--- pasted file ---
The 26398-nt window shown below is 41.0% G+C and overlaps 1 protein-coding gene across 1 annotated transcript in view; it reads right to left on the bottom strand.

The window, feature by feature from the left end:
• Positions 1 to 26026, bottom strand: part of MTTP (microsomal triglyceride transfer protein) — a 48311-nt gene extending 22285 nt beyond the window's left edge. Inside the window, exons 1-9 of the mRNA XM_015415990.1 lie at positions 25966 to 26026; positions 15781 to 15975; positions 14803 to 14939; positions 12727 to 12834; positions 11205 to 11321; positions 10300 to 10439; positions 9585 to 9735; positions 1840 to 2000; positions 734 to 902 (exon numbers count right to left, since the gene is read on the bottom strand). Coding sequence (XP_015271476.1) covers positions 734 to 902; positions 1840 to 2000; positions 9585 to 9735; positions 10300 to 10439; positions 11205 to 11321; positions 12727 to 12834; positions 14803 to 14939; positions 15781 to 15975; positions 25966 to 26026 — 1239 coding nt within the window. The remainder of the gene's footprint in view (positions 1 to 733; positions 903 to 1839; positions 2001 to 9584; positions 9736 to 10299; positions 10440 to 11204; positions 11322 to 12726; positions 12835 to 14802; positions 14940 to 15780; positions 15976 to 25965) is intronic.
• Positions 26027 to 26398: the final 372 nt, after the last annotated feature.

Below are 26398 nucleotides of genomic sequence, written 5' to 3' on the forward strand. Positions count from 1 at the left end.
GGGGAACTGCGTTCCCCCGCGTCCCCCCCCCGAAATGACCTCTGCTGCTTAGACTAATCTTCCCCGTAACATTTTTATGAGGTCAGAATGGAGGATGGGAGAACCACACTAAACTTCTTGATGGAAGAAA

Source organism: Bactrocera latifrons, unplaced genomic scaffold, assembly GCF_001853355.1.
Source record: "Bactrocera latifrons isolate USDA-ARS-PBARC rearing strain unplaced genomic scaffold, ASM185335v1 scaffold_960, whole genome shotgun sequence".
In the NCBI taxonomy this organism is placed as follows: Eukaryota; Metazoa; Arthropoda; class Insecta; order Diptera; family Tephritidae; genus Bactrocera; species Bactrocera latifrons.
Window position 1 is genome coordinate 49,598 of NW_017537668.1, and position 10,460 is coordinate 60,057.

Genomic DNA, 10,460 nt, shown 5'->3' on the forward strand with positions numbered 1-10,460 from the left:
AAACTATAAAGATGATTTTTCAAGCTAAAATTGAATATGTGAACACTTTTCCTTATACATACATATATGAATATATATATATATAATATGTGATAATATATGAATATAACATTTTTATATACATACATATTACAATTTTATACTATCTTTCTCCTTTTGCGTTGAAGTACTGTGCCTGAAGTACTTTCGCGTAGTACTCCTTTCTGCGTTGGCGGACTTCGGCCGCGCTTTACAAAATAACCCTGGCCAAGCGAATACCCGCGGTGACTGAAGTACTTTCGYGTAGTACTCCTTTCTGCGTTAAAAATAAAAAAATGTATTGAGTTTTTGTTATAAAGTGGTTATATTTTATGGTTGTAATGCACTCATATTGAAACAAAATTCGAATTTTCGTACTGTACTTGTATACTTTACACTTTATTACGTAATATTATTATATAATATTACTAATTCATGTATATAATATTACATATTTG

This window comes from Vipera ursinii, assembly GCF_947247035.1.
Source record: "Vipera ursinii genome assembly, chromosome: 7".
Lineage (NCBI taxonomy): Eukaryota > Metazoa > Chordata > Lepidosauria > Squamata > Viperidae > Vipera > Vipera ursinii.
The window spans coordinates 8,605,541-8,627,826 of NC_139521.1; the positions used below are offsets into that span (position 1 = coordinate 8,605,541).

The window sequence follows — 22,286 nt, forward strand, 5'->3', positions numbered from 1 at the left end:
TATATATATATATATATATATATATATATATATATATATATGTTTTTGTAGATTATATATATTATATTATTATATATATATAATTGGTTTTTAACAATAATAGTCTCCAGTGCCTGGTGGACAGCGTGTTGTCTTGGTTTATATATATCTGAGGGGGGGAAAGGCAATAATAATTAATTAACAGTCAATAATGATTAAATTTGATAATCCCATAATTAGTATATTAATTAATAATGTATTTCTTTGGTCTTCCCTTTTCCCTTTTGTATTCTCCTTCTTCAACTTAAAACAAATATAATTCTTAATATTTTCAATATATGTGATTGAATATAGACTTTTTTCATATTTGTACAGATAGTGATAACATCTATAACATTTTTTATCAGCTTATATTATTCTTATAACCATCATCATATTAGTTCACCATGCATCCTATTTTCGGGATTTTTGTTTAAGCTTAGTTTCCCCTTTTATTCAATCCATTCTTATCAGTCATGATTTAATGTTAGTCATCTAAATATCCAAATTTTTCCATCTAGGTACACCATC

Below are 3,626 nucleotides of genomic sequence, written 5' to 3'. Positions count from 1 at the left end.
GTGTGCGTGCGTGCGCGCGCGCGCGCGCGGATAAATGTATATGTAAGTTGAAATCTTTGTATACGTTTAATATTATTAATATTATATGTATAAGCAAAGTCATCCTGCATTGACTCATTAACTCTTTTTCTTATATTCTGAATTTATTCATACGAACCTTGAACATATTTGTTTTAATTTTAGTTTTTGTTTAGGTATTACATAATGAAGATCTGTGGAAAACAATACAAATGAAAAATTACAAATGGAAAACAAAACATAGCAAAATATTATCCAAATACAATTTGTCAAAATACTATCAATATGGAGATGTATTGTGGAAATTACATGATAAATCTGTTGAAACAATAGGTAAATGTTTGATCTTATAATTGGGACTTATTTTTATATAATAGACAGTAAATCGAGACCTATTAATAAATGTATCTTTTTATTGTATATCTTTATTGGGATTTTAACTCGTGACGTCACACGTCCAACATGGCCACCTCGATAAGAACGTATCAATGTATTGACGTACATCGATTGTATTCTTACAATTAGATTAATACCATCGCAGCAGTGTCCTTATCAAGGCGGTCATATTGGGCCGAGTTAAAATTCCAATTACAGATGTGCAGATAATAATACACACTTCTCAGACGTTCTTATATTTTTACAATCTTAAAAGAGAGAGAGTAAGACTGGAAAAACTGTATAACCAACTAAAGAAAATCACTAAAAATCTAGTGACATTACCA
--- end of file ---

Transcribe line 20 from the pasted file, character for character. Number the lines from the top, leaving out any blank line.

GTGTGCGTGCGTGCGCGCGCGCGCGCGCGGATAAATGTATATGTAAGTTGAAATCTTTGTATACGTTTAATATTATTAATATTATATGTATAAGCAAAGTCATCCTGCATTGACTCATTAACTCTTTTTCTTATATTCTGAATTTATTCATACGAACCTTGAACATATTTGTTTTAATTTTAGTTTTTGTTTAGGTATTACATAATGAAGATCTGTGGAAAACAATACAAATGAAAAATTACAAATGGAAAACAAAACATAGCAAAATATTATCCAAATACAATTTGTCAAAATACTATCAATATGGAGATGTATTGTGGAAATTACATGATAAATCTGTTGAAACAATAGGTAAATGTTTGATCTTATAATTGGGACTTATTTTTATATAATAGACAGTAAATCGAGACCTATTAATAAATGTATCTTTTTATTGTATATCTTTATTGGGATTTTAACTCGTGACGTCACACGTCCAACATGGCCACCTCGATAAGAACGTATCAATGTATTGACGTACATCGATTGTATTCTTACAATTAGATTAATACCATCGCAGCAGTGTCCTTATCAAGGCGGTCATATTGGGCCGAGTTAAAATTCCAATTACAGATGTGCAGATAATAATACACACTTCTCAGACGTTCTTATATTTTTACAATCTTAAAAGAGAGAGAGTAAGACTGGAAAAACTGTATAACCAACTAAAGAAAATCACTAAAAATCTAGTGACATTACCA